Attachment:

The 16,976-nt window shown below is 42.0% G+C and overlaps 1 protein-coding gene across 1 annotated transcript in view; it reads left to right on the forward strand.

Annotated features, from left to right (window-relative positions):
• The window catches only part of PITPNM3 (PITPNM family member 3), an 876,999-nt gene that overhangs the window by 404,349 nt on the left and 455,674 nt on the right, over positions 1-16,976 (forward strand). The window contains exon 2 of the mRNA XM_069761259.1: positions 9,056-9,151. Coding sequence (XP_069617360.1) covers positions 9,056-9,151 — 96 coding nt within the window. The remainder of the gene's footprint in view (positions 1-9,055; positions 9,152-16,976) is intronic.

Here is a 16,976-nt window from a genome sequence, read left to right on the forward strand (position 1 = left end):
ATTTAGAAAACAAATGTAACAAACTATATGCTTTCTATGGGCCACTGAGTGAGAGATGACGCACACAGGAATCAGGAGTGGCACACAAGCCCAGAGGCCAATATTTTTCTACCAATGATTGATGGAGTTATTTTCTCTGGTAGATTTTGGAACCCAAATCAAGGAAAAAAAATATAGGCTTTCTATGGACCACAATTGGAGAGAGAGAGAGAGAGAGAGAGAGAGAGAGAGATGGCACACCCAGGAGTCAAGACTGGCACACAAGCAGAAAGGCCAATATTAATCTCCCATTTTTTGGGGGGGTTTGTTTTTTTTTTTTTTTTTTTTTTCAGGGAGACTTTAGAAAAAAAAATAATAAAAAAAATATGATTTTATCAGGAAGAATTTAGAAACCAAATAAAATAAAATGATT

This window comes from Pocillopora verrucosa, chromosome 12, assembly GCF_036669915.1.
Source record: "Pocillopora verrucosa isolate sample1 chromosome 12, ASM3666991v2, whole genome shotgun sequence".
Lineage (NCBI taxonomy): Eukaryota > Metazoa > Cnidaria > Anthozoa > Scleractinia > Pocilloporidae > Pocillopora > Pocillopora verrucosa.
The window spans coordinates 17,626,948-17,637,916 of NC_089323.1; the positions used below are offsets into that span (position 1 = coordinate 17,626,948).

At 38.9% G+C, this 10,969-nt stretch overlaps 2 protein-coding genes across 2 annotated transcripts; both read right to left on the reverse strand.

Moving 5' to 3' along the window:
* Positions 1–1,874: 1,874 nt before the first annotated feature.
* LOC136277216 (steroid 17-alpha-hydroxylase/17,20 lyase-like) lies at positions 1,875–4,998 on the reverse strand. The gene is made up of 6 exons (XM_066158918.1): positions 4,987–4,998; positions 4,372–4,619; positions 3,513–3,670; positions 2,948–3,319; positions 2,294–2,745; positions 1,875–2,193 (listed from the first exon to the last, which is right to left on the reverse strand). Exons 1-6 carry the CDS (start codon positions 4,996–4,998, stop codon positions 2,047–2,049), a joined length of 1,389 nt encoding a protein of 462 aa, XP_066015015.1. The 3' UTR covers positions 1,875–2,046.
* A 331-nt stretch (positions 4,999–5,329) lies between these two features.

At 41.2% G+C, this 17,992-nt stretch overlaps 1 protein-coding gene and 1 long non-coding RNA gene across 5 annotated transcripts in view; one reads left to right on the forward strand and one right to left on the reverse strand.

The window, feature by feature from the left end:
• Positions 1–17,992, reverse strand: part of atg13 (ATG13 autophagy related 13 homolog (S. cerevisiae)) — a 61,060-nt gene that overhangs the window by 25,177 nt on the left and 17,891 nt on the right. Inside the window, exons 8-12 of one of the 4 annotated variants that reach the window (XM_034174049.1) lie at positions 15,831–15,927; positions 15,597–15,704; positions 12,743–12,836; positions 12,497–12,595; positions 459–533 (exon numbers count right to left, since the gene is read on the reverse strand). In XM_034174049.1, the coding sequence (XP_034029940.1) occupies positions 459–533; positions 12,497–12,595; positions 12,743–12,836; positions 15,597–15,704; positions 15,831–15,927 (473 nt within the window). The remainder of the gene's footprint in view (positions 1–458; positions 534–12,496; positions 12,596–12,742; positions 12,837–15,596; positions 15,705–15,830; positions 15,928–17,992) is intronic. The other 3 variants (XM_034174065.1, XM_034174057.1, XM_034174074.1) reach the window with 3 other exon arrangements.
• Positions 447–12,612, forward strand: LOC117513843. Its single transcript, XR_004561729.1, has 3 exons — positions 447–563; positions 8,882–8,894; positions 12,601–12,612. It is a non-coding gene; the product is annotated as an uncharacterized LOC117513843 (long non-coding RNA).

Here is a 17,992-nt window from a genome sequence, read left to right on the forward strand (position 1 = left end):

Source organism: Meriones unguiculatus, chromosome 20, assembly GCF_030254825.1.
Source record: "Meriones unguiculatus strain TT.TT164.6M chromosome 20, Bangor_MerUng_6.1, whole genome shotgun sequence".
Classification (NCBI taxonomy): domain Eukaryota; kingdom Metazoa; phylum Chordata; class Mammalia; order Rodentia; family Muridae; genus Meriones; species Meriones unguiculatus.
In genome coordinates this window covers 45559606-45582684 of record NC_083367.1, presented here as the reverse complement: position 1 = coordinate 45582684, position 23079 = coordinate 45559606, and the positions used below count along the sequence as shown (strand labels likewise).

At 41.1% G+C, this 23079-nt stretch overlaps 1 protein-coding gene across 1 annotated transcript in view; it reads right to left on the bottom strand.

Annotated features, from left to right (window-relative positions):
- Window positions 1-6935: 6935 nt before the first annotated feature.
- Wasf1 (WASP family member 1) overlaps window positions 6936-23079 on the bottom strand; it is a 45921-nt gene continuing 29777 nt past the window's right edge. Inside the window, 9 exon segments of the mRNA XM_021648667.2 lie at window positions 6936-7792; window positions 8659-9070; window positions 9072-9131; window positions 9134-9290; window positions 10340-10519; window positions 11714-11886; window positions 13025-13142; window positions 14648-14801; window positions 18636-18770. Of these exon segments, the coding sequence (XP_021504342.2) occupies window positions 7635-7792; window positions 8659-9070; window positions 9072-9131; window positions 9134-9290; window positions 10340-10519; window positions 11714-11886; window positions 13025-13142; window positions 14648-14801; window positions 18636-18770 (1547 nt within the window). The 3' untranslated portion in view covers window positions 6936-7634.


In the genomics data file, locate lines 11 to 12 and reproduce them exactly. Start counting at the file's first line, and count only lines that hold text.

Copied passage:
Moving 5' to 3' along the window:
* Positions 1–1,874: 1,874 nt before the first annotated feature.